Sara Scanlan handled design across the board: the album cover, of course, but also social media headers, t-shirts, etc. Besides Peter Case, she is probably the #1 contributor to the overall vibe of Lost Soul, and I am grateful for her diligence and sensibility, not to mention her friendship. Go Lightning!

Biff Kennedy, Kurt Nishimura, and Kevin Sutter are helping spread the word on Lost Soul to the press and radio. So far, so good!

Kathy Ng shared her social-media secrets, rendering me and my music more searchable.

Speaking of social media, Josh Grossnickle has become my de facto Facebook consultant, which helps explain why some of you may be seeing my posts more than you used to.

Mike Ragogna “discovered” me at the Sidewalk Cafe in the mid-90s, and has been generous with his time and expertise ever since. His contributions to Lost Soul were ad hoc but essential, including hooking me up with a great publicist and generating some useful publicity of his own. My musical life would be a lot different without Mike in my corner.

Jim Allen, my longtime partner in an imaginary French-Canadian acoustic duo, is doing everything in his power as a freelance music journalist to connect me with a broader audience.

Wendy Beckerman and Chris Donohoe encouraged me to make the record for the right reason, i.e. “because that’s what songwriters do.”

Tim Robinson served as my aesthetic conscience as it pertains to songs and artwork.

Mike Clem, Paul Brill, Stephen Kellogg, Mark Erelli, and Steve Tannen offered general encouragement and specific insight into the way to get things done in the 21st century music landscape. It’s been great re-connecting with these and other friends from back in the day.

Karen Rogers, mother-in-law, not only helped with the family during recording, but also created watercolor illustrations for handwritten lyrics that were a Kickstarter reward. She wins the award for most eclectic range of contributions.

Sarah Rogers served as my loving spouse throughout the writing, recording, and release of Lost Soul. Among other things, she managed without me for almost two weeks during recording, which is a huge deal when you consider that our two young kids are CRAZY (but cute). I look forward to supporting her similarly when her next opportunity arises.

Finally, Soren and Sebastian Hillman are great kids who seem to understand why I’m doing what I’m doing. They didn’t complain when I disappeared for two weeks and brought back not-so-great presents; I can’t wait until I can take them on the road with me as tour-managers-in-training.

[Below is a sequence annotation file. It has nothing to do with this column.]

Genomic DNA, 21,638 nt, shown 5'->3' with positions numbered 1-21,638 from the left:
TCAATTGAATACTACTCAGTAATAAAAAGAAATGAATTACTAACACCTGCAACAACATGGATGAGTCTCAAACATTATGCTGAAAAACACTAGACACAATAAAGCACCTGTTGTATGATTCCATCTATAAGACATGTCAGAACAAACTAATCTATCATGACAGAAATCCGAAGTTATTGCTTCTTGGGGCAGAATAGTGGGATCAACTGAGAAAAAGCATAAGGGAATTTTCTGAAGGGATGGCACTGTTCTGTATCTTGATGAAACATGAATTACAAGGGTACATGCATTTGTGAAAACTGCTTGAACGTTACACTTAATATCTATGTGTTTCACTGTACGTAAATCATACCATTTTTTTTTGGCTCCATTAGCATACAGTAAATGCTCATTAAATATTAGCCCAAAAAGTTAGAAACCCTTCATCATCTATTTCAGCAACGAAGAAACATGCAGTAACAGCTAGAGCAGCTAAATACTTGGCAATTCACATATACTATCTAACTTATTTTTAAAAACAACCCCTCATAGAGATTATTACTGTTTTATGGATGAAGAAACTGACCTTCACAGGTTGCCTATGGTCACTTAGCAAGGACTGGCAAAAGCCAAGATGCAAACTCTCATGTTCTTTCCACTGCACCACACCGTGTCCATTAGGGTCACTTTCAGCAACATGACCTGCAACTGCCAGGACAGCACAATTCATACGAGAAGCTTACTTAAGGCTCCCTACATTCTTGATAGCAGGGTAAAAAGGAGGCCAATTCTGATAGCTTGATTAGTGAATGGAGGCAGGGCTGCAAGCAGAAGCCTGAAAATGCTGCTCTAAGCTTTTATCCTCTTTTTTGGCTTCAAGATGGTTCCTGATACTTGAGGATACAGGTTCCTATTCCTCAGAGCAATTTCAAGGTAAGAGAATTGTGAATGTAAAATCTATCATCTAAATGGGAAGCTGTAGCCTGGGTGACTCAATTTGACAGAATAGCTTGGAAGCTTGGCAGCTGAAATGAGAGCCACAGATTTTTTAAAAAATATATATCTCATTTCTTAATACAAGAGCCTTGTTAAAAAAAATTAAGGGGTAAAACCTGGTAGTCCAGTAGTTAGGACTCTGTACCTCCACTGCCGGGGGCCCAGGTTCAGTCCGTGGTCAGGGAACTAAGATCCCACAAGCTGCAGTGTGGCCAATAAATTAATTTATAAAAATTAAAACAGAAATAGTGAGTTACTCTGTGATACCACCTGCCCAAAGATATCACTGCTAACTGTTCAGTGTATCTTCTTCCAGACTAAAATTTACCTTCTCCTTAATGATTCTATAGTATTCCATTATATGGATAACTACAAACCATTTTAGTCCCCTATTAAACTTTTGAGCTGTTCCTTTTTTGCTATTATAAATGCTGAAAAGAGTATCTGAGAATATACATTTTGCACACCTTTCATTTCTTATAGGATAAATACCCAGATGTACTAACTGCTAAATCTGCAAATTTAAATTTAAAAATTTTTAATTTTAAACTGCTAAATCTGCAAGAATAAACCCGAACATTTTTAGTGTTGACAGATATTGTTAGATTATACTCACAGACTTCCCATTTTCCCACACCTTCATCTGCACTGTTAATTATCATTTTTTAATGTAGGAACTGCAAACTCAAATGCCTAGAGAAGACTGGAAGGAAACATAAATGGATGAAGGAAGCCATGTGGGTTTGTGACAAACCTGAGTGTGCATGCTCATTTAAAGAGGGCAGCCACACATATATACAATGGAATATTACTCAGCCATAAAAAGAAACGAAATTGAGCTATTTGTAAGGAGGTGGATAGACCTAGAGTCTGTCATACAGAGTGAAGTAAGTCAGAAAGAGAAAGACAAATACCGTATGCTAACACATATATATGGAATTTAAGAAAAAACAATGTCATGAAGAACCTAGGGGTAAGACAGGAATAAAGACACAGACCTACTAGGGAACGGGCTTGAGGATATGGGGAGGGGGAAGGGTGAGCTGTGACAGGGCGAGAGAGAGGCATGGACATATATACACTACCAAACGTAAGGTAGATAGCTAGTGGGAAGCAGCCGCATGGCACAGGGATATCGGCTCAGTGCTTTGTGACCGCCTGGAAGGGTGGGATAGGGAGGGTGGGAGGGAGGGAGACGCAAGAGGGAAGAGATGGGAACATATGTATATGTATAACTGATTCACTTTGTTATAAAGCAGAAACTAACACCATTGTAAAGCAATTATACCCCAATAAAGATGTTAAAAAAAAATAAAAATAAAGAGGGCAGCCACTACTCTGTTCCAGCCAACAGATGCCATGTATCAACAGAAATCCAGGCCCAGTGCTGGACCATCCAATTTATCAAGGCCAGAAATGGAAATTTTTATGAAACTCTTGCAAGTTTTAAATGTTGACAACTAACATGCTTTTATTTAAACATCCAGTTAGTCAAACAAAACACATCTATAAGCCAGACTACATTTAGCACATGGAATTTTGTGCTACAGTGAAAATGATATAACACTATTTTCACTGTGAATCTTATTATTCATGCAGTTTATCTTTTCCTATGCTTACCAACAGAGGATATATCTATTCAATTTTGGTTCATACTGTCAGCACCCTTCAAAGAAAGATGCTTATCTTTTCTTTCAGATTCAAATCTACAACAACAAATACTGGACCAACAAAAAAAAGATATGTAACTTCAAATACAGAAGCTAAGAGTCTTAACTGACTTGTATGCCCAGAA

Next Steps

  • The publicity machine is cranked up and doing its best to (1) convince DJs to play the music and (2) induce journalists to say nice things about it.
  • I will be performing intermittently – it’s not exactly “touring,” but it’s something – starting yesterday through the end of Spring.
  • Most importantly, I will be writing new songs. That’s what it’s all about, right? Keep an eye on my SoundCloud for rough demos.

Final Thoughts
I made this record for good reasons: I had a bunch of songs, and an opportunity to bring them to life in the company of people I admire and like. I don’t care about stardom, or even making a living as a singer/songwriter. What I care about is getting the music to the people who are looking for it – I know they’re out there – and maybe making another record when the time is right. Keep this in mind as you listen, share the music and story when it occurs to you, and get in touch with any ideas. That’s all I ask!

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Bad Business // Lost Soul
  1. Bad Business // Lost Soul
  2. Big Sur // Lost Soul
  3. Party Dress // Lost Soul
  4. Overnight Failure // Lost Soul
  5. Saint Catherine Street // Lost Soul
  6. I’ll Replace You With Machines // Lost Soul
  7. War of Independence // Lost Soul
  8. Alison’s Part of the Equation // Lost Soul
  9. I Think I’ve Taken Enough Shit From You This Year // Lost Soul
  10. You Started Drinking Again // Lost Soul
  11. Lost Soul // Lost Soul
  12. Artificial Light // Lost Soul